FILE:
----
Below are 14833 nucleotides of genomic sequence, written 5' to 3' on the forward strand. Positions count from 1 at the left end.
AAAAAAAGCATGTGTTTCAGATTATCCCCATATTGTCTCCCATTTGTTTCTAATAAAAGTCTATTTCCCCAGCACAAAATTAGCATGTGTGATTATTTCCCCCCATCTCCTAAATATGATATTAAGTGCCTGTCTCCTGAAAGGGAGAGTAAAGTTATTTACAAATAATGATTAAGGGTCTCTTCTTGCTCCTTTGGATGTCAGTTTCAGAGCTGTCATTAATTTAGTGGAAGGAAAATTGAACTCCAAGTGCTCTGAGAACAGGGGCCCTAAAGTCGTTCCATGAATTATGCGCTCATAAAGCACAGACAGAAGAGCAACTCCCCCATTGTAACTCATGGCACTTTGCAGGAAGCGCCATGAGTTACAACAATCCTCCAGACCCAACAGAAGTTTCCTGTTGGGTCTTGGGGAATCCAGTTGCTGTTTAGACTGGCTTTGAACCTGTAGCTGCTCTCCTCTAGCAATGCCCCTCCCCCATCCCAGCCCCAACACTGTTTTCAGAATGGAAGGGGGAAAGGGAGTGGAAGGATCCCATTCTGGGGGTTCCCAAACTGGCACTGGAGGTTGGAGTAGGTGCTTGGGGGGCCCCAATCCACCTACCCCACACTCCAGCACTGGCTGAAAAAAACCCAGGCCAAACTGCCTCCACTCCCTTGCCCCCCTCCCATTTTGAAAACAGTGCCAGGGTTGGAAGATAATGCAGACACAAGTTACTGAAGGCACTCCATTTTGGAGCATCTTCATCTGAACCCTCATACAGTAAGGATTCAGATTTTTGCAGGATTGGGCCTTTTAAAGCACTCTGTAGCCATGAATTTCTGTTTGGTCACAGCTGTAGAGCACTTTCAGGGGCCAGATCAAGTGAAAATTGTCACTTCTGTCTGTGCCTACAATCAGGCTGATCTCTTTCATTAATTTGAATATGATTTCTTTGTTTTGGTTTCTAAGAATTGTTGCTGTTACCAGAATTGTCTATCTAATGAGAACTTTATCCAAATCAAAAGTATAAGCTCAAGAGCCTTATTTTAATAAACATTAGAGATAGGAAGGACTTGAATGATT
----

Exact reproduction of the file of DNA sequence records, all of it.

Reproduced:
Below are 14833 nucleotides of genomic sequence, written 5' to 3' on the forward strand. Positions count from 1 at the left end.
AAAAAAAGCATGTGTTTCAGATTATCCCCATATTGTCTCCCATTTGTTTCTAATAAAAGTCTATTTCCCCAGCACAAAATTAGCATGTGTGATTATTTCCCCCCATCTCCTAAATATGATATTAAGTGCCTGTCTCCTGAAAGGGAGAGTAAAGTTATTTACAAATAATGATTAAGGGTCTCTTCTTGCTCCTTTGGATGTCAGTTTCAGAGCTGTCATTAATTTAGTGGAAGGAAAATTGAACTCCAAGTGCTCTGAGAACAGGGGCCCTAAAGTCGTTCCATGAATTATGCGCTCATAAAGCACAGACAGAAGAGCAACTCCCCCATTGTAACTCATGGCACTTTGCAGGAAGCGCCATGAGTTACAACAATCCTCCAGACCCAACAGAAGTTTCCTGTTGGGTCTTGGGGAATCCAGTTGCTGTTTAGACTGGCTTTGAACCTGTAGCTGCTCTCCTCTAGCAATGCCCCTCCCCCATCCCAGCCCCAACACTGTTTTCAGAATGGAAGGGGGAAAGGGAGTGGAAGGATCCCATTCTGGGGGTTCCCAAACTGGCACTGGAGGTTGGAGTAGGTGCTTGGGGGGCCCCAATCCACCTACCCCACACTCCAGCACTGGCTGAAAAAAACCCAGGCCAAACTGCCTCCACTCCCTTGCCCCCCTCCCATTTTGAAAACAGTGCCAGGGTTGGAAGATAATGCAGACACAAGTTACTGAAGGCACTCCATTTTGGAGCATCTTCATCTGAACCCTCATACAGTAAGGATTCAGATTTTTGCAGGATTGGGCCTTTTAAAGCACTCTGTAGCCATGAATTTCTGTTTGGTCACAGCTGTAGAGCACTTTCAGGGGCCAGATCAAGTGAAAATTGTCACTTCTGTCTGTGCCTACAATCAGGCTGATCTCTTTCATTAATTTGAATATGATTTCTTTGTTTTGGTTTCTAAGAATTGTTGCTGTTACCAGAATTGTCTATCTAATGAGAACTTTATCCAAATCAAAAGTATAAGCTCAAGAGCCTTATTTTAATAAACATTAGAGATAGGAAGGACTTGAATGATT